Last week featured a number of international tech events here in Tokyo, including the Tokyo Game Show and ad:tech Tokyo. I was asked to serve on some panels at ad:tech, and moderated a fireside chat with Dave Goldberg, who is a well-known Silicon Valley entrepreneur and also the husband of Facebook COO Sheryl Sandberg.
For those unfamiliar with his work, he’s the CEO of Survey Monkey, a cloud-based, web survey development company, which raised $800 million from several investors (including Google) back in January. Prior to joining the company in 2009, he started his first media company, Launch Media, back in 1993, which was subsequently acquired by Yahoo for $12 million in 2001.
According to Dave, the Survey Monkey has acquired over 68,000 users in the Japanese market alone, and he says both user and revenue growth are strong. The company has 15 million users in total around the world.
Survey Monkey has acquired over 68,000 users in the Japanese market alone
Coinciding with this his visit to Tokyo, he unveiled a new feature for Japanese users called Question Bank. The feature aims to make survey creation easier and faster by presenting samples of recommended Q&A sets to reduce bias and give you more accurate answers.
Typically, when I have a chance to speak with entrepreneurs or investors from Silicon Valley, there’s one thing I can’t help but ask about. The most prominent startups in the Japanese market are from the gaming industry. But in the US, we’ve seen many exits for startups that serve enterprises. Why is there such a big difference in the two ecosystems?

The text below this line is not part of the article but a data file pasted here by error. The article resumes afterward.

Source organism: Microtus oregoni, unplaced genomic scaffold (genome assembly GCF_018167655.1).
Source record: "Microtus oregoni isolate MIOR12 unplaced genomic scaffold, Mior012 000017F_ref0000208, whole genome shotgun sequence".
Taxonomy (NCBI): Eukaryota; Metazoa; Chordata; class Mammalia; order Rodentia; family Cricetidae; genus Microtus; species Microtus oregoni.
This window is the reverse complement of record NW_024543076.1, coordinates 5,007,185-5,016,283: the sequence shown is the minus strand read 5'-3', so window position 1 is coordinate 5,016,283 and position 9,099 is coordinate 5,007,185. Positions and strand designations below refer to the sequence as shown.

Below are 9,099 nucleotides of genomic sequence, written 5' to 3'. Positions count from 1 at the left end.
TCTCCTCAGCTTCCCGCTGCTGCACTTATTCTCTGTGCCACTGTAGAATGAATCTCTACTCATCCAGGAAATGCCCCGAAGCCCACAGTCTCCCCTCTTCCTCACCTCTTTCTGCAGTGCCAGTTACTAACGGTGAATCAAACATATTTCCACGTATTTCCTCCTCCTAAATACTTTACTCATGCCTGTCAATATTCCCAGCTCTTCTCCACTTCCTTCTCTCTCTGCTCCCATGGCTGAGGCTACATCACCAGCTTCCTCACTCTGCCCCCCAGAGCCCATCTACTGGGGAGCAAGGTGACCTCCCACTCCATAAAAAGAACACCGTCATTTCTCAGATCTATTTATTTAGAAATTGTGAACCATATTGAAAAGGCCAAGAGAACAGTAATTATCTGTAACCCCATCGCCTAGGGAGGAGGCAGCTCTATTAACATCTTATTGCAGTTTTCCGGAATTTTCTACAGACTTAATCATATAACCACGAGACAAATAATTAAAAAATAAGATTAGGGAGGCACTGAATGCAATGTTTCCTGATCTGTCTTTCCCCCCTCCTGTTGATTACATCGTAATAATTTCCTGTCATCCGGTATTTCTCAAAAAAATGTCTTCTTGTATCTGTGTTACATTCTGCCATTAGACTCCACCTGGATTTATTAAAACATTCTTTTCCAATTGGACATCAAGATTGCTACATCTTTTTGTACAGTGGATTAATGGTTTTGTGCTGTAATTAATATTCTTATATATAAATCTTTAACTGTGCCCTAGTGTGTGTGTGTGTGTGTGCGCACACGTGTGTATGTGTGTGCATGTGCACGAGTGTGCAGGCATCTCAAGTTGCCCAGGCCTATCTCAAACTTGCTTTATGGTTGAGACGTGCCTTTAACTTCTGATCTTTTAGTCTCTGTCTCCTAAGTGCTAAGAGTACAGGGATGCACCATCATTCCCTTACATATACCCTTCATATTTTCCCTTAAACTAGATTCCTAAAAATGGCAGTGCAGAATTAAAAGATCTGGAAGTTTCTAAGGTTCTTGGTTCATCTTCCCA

He answered that there was a rise in the entertainment and consumer-focused gaming industry in the US, but the trend is changing. He says you can see user demographics changing at Evernote, as the service first targeted individuals but subsequently many office workers started using it to share documents with colleagues. Many companies have adopted it as a business tool, and he calls this phenomenon the ‘consumerization of business tools’. Dave adds that in Japan, when companies choose what tools should be used, it is typically a top-down decision where those at the top make their employers use the same tools. He notes this business culture gap makes it difficult for Japanese startups to succeed with business-focused innovations.
He closed with some sound advice for Japanese entrepreneurs:
Don’t fear failure, hire people who are smarter than you, and get all the support you can get.